With free agency approaching (March 14), we're analyzing the quarterback position on the Seattle Seahawks:
2018 cap hits of top returnees:
Russell Wilson -- $23.8 million
Trevone Boykin -- $555,000
Pending free agents: Austin Davis
Key stat: Wilson either threw or ran for all but one of Seattle's 38 offensive touchdowns in 2017. Of his league-high 34 TD passes, a whopping 19 came in the fourth quarter (a new NFL record, per the Elias Sports Bureau) while only four came in the first quarter. Those stats illustrate two of the odder and more pronounced trends of the Seahawks' season: (a) their offense was disproportionately reliant on Wilson and the passing game; and (b) Wilson struggled in the first quarter yet was nearly unstoppable in the fourth. Another stat worth mentioning: zero. Including playoffs, Wilson hasn't missed a game since he entered the league in 2012.
Money matters: Wilson's $87.6 million extension has become a relative bargain in the three years since it was signed. The key word there is "relative," as in, relative to recent quarterback contracts. Initially, Wilson's $21.9 million average was second only to Aaron Rodgers. Now it's eighth among quarterbacks who are under contract for 2018 and 10th if you include free agents Kirk Cousins and Drew Brees, who both made more than Wilson's average last season and should top it again on their next deals. Jimmy Garoppolo, he of seven NFL starts, tops the list at $27.5 million. Since 2015, Wilson is third in passer rating (98.9) and fifth in TD/INT ratio (2.97), so no one could reasonably argue that Seattle shouldn't have paid him. But as is the case with every team that has a quarterback (and several other star players) on an expensive contract, paying Wilson has limited what the Seahawks can spend elsewhere. It's why they went with minimum-salary backups at quarterback the past two seasons, among other spots they've filled on the cheap.
Big picture: The Seahawks' current regime is batting 1.000 when it comes to drafting quarterbacks. OK, that's partly because Wilson is the only quarterback to be drafted since coach Pete Carroll and general manager John Schneider arrived in 2010. No one would have predicted that given Schneider's upbringing under longtime Packers executive Ron Wolf, who routinely drafted quarterbacks even with Brett Favre entrenched as Green Bay's starter. The Seahawks swung and missed badly when they traded for Charlie Whitehurst in 2010, then they signed Matt Flynn in 2012, giving him what turned out to be $8 million for one season in which he attempted all of nine passes in mop-up duty. That's because Wilson, drafted 75th overall a month after Seattle signed Flynn, beat him out for the starting job. One Super Bowl title, another Super Bowl appearance and five playoff berths later, Wilson's ascension to one of the NFL's top quarterbacks has taken the sting out of the Whitehurst and Flynn missteps.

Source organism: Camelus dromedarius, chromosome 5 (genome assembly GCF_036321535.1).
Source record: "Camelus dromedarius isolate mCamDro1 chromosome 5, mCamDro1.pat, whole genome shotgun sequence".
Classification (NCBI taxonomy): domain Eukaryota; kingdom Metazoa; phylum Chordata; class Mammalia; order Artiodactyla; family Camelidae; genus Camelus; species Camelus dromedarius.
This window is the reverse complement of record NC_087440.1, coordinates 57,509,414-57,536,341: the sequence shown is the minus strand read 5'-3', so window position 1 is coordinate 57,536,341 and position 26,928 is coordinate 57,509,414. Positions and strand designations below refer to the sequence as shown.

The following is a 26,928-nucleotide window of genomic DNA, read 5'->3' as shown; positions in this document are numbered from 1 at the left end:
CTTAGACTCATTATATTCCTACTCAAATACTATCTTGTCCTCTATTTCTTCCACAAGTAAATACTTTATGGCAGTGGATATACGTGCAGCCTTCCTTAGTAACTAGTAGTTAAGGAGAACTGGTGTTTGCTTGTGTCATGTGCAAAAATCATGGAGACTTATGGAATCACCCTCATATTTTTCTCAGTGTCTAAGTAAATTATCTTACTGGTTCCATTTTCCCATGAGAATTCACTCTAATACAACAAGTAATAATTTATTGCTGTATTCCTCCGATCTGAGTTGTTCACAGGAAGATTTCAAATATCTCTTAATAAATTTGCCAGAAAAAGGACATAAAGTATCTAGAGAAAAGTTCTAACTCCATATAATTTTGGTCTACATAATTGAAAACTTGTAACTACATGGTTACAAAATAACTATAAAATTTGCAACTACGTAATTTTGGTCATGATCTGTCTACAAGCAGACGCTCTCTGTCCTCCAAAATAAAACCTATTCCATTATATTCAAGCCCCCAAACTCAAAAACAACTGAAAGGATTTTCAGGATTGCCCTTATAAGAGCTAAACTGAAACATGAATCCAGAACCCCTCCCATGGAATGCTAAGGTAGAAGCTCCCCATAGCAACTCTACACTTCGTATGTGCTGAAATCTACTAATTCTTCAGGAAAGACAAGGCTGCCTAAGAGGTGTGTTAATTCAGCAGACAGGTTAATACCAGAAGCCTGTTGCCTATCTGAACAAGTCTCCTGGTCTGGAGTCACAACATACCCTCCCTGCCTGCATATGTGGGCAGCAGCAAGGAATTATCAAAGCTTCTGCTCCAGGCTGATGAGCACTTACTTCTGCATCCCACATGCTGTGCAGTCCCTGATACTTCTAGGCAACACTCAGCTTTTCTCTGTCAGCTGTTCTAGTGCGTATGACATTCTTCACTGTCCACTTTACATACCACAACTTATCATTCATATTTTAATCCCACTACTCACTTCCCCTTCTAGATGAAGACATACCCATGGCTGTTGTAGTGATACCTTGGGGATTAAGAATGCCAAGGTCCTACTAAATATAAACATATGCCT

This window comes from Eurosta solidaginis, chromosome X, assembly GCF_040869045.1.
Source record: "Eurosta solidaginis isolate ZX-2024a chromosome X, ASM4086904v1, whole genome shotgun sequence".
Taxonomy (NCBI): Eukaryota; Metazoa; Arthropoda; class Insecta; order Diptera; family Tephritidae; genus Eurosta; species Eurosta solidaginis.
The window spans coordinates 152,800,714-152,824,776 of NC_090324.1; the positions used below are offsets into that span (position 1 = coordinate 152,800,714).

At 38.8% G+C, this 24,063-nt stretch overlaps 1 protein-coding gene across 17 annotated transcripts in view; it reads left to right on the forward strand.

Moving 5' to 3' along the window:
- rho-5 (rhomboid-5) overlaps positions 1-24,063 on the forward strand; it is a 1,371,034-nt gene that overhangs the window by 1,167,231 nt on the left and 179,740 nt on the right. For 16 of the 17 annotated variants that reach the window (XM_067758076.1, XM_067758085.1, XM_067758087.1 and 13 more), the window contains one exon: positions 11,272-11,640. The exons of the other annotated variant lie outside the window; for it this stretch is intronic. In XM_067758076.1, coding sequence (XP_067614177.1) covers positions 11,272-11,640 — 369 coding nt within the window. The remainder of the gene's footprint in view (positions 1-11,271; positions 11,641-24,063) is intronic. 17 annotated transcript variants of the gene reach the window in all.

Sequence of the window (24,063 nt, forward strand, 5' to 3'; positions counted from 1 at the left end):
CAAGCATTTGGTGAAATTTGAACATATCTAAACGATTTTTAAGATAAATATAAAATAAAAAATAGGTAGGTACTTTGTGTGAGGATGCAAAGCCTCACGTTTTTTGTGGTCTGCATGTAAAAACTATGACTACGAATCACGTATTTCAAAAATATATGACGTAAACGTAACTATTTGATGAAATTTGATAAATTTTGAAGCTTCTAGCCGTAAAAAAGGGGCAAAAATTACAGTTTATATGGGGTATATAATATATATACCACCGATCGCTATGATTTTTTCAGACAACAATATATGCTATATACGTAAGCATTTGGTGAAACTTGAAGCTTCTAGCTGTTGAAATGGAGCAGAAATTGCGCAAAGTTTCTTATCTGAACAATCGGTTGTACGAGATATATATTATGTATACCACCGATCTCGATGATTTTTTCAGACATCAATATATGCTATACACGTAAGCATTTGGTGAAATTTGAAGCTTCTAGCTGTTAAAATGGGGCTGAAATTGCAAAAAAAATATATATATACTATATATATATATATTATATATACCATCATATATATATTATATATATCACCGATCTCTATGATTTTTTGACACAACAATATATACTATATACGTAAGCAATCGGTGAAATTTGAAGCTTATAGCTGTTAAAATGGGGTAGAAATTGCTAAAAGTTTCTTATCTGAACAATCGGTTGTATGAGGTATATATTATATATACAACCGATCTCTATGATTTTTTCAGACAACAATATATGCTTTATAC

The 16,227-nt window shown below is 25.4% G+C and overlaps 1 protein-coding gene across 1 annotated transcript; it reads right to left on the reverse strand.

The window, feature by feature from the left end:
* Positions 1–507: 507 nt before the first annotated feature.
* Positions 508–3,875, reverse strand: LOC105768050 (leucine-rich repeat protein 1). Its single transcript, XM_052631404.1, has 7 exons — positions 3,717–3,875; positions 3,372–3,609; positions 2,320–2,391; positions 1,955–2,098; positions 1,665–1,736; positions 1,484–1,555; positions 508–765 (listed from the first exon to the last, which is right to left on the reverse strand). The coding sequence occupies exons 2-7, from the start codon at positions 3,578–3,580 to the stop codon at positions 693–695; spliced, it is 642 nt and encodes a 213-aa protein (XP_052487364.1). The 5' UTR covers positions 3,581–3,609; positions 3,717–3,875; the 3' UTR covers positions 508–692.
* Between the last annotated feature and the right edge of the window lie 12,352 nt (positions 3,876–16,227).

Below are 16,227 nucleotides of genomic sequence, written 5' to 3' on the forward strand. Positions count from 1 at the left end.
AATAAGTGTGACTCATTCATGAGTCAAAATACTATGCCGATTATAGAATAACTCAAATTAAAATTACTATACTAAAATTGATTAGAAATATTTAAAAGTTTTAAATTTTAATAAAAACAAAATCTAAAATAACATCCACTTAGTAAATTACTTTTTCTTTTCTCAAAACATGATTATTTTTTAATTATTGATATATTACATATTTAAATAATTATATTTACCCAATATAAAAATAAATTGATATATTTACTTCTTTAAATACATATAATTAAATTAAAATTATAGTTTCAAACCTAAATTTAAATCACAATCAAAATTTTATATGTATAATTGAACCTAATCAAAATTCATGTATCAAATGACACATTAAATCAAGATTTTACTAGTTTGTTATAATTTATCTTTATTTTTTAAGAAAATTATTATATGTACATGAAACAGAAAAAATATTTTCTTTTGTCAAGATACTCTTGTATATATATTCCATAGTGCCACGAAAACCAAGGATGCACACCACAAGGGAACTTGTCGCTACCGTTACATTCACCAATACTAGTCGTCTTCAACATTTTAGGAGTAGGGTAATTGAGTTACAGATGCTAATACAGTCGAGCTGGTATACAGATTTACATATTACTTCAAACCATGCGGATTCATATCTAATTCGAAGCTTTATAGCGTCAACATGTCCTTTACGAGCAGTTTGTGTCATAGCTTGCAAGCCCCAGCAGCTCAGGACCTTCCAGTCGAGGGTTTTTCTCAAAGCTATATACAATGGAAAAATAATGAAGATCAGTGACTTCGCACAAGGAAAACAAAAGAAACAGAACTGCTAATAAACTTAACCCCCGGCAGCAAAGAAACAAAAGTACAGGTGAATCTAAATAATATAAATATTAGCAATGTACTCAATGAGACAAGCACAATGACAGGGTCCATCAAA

The game plan: With two seasons left on his contract, Wilson is likely a year away from an extension that could easily top $30 million per season. Anything can happen, but the assumption is that the Seahawks will bite that bullet and pay up. In the meantime, Wilson will have a new offensive coordinator (Brian Schottenheimer) and a new position coach (Dave Canales), marking the first changes he's had at either position in his career. The hope is that those fresh voices will help coax more even performances from Wilson and push his buttons in a way that will get the most out of him. Backup quarterback is a question mark. Boykin is the only one under contract for 2018, and he was so shaky over his first two seasons that it would take a massive jump in Year 3 to envision the Seahawks' offense being in good hands if Seattle needed him to step in for any extended action. Davis, last year's backup, has played for Schottenheimer, making that a potentially good fit. If the Seahawks don't bring him back, another name to keep in mind is Kellen Clemens, a free agent who has extensive experience with Schottenheimer.